But this is not an entirely demotic art devoted to the representation of various aspects to popular life. Artists are always at pains to emphasize that the outward features of nature make only limited sense. Nature as they depict it is of deep symbolical significance. There is some evidence of water cosmology in their work, which cannot be understood without the help of early Indian literature.
The view, also, informs Indian painting until 6th century AD, as is evident in the wall paintings of Ajanta and Bagh.
With the beginning of Gupta period new element makes it appearance. Artists are no longer concerned with people, but with gods and their habitat. But even with this shift in emphasis, they do react to environment, though to much limited degree. Representation of nature becomes much more stereotyped. Vishnudharmottara Purana, written during this period, devotes a section to painting and it explains how the conventions are to be observed.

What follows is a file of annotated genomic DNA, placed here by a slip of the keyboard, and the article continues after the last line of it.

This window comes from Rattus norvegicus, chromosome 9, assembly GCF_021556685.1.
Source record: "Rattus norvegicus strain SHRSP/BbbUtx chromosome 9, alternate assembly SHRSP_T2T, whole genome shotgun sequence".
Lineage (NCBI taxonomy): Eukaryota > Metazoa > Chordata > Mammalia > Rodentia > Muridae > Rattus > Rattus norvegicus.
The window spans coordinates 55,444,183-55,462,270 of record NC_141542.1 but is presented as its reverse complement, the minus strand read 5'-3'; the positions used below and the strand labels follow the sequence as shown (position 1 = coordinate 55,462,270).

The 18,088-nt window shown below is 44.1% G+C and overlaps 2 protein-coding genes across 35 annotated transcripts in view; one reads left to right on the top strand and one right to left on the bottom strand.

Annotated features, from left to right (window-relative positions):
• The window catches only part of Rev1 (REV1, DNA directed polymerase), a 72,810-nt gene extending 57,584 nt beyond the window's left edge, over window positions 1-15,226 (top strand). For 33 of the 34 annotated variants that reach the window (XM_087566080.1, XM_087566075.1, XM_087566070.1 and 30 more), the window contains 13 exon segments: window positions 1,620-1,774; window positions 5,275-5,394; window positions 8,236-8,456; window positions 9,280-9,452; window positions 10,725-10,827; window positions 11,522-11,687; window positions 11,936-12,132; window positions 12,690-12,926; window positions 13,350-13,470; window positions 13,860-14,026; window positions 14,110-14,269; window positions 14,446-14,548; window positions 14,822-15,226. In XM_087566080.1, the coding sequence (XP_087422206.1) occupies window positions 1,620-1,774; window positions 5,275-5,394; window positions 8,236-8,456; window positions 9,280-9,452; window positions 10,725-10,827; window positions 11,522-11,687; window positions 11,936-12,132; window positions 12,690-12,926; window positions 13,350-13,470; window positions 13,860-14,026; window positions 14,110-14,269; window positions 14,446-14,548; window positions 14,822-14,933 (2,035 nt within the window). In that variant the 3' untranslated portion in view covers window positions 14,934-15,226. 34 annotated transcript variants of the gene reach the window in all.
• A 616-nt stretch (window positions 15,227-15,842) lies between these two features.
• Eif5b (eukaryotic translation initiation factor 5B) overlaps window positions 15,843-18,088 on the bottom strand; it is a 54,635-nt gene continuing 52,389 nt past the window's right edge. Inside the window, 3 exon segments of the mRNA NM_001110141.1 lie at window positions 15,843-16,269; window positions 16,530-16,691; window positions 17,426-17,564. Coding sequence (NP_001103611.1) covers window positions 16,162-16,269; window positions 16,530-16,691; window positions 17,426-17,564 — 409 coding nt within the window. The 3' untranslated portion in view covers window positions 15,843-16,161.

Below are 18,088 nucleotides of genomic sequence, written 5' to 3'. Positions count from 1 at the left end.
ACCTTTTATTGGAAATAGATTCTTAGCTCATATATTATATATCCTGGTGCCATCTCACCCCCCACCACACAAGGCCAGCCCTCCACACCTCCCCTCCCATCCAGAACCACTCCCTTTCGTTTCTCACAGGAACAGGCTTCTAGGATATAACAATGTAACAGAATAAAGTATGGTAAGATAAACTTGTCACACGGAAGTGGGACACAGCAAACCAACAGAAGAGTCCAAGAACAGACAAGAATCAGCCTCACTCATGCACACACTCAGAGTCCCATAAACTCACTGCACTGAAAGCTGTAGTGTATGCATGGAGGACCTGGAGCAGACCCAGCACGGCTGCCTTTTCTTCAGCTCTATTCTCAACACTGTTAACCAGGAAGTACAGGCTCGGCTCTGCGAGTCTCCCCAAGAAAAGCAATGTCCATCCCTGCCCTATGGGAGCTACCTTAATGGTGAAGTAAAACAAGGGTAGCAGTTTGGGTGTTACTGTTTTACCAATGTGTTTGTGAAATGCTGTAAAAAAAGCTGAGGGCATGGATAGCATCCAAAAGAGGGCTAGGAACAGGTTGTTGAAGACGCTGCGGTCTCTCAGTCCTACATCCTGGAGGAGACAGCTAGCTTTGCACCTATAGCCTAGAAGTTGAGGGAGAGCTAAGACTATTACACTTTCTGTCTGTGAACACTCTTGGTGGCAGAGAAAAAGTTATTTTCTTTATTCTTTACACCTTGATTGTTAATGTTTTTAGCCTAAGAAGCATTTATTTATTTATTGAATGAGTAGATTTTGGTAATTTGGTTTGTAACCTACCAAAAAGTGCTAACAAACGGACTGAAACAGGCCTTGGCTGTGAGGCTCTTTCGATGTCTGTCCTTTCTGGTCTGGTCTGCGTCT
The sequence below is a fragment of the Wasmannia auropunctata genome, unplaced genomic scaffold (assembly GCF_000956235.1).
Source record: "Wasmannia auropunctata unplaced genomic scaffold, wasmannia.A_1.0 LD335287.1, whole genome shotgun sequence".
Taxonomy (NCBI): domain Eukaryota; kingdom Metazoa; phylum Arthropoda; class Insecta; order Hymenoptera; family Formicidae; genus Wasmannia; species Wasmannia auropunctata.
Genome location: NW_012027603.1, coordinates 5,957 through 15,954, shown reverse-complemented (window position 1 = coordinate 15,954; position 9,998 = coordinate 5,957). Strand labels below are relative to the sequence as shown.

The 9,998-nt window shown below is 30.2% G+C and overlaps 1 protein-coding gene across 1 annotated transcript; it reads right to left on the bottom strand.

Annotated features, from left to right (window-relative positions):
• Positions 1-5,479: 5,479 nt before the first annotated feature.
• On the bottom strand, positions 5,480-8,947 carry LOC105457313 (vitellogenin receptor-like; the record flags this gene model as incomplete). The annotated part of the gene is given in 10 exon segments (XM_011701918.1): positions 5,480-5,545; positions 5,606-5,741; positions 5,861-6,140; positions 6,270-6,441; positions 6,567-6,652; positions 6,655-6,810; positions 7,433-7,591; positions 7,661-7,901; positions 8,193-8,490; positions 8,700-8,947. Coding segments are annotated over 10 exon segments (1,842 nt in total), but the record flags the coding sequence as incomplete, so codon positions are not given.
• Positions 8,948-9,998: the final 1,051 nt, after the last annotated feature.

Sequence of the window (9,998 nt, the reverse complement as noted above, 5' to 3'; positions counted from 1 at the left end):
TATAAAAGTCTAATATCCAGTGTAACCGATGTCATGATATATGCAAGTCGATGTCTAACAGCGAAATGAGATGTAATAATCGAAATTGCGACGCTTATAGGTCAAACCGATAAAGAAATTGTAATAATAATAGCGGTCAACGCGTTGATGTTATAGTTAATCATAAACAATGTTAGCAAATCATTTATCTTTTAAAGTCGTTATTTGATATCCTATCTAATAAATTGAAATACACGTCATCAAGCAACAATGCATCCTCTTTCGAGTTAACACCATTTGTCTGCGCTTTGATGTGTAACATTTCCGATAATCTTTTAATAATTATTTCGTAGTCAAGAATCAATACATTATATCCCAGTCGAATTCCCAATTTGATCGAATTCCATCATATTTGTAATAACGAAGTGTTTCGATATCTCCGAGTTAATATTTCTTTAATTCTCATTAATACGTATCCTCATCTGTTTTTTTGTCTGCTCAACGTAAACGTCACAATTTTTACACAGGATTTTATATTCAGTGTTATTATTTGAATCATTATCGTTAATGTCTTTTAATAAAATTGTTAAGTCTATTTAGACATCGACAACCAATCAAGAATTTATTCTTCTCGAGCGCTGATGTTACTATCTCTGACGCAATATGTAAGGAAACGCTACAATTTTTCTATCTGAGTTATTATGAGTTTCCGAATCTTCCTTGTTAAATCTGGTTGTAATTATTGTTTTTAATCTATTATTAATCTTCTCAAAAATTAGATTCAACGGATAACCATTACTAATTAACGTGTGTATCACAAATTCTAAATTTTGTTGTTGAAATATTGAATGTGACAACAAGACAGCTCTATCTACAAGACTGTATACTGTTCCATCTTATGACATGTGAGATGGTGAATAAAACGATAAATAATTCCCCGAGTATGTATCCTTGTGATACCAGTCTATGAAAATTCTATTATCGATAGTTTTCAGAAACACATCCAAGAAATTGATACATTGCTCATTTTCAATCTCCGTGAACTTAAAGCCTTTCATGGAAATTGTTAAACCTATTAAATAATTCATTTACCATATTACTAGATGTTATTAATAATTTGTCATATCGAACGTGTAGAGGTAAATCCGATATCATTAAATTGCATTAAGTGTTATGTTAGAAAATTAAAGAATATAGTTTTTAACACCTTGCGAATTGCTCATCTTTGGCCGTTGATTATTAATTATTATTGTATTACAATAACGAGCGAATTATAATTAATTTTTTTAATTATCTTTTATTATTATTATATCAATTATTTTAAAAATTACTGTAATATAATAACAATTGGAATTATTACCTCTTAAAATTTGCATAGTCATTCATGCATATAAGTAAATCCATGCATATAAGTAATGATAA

In the following centuries, as seen in the paintings at Sittanavasal, Ellora and Tanjore, the world of the gods comes fully into its own and there is little trace of contemporary life.
Indian painting after 10th century, as in the palm leaf Buddhist manuscripts, also leaves contemporary life, as well as nature severely alone. Ignoring their surroundings, painters concentrate solely on Buddhist gods and goddesses and Mandalas... Since they have only restricted space at their disposal, they are content to paint images of gods and goddesses. This imbues the manuscripts they illustrate with magical power making them object of worship by devotees. The only environment these painters care for is that of Tantric Buddhist beliefs. They are not bothered in the least either about nature or social conditions of the period.